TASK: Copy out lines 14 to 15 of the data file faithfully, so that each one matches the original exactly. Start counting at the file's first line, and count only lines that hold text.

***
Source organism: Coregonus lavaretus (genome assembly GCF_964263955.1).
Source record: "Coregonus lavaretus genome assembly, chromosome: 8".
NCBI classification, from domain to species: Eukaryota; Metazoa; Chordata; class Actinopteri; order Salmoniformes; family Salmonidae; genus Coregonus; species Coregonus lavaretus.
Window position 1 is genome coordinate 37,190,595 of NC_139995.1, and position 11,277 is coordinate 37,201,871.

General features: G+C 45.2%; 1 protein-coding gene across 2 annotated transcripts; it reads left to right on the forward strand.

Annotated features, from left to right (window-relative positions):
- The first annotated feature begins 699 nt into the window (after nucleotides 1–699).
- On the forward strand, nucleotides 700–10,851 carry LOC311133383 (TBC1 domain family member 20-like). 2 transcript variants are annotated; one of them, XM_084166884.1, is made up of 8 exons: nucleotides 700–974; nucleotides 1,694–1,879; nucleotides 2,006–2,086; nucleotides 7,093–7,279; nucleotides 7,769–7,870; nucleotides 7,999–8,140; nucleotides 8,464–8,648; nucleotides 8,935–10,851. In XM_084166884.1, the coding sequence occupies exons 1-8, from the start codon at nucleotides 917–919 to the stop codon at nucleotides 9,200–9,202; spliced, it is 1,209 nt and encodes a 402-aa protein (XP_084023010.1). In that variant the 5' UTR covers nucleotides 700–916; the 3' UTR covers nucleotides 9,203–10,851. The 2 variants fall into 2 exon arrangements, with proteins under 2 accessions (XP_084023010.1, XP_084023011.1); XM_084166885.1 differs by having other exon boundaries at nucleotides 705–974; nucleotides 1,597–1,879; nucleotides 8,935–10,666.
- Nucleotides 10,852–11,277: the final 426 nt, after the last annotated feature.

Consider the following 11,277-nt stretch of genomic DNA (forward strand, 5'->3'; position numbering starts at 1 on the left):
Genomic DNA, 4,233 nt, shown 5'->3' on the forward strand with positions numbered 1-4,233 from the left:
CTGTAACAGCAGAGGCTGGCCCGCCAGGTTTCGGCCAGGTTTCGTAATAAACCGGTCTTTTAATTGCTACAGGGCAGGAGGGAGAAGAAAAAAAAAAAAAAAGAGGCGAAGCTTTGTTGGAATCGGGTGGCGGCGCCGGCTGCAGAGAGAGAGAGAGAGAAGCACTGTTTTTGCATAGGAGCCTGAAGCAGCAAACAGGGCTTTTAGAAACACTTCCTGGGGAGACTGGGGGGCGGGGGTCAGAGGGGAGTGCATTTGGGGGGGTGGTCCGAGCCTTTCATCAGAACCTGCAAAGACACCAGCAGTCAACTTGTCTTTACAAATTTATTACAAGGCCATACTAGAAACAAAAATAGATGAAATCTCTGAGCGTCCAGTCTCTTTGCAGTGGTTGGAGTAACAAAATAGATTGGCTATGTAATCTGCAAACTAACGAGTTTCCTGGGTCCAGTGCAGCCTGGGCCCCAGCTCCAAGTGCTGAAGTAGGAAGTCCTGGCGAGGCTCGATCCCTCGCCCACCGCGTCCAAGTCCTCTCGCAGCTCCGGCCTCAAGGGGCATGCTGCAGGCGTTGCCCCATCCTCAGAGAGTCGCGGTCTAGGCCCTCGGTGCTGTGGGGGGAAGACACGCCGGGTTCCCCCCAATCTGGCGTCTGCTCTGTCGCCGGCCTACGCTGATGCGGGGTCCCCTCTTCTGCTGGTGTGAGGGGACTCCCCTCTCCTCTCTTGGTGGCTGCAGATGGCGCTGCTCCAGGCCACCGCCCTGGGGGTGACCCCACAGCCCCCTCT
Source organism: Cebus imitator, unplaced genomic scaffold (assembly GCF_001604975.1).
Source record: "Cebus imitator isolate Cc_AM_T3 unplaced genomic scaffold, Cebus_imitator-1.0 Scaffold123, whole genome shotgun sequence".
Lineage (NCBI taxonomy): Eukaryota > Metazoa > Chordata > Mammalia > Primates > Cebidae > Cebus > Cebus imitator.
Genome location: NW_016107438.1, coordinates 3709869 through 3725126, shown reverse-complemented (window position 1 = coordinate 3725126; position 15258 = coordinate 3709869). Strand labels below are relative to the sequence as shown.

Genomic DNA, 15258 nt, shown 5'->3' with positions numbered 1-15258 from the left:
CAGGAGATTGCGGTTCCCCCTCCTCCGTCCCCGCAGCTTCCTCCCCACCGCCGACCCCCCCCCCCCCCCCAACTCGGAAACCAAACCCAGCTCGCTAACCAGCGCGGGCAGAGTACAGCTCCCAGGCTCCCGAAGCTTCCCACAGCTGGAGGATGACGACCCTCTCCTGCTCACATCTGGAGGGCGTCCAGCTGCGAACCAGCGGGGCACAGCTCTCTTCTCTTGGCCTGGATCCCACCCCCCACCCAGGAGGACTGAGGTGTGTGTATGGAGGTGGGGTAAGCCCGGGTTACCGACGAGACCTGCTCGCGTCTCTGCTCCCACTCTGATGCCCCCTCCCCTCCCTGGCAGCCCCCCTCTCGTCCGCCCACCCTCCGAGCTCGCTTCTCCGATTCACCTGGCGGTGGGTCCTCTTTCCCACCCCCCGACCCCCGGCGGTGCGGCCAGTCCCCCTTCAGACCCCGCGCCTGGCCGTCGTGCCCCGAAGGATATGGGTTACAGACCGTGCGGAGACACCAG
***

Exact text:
Source record: "Cebus imitator isolate Cc_AM_T3 unplaced genomic scaffold, Cebus_imitator-1.0 Scaffold123, whole genome shotgun sequence".
Lineage (NCBI taxonomy): Eukaryota > Metazoa > Chordata > Mammalia > Primates > Cebidae > Cebus > Cebus imitator.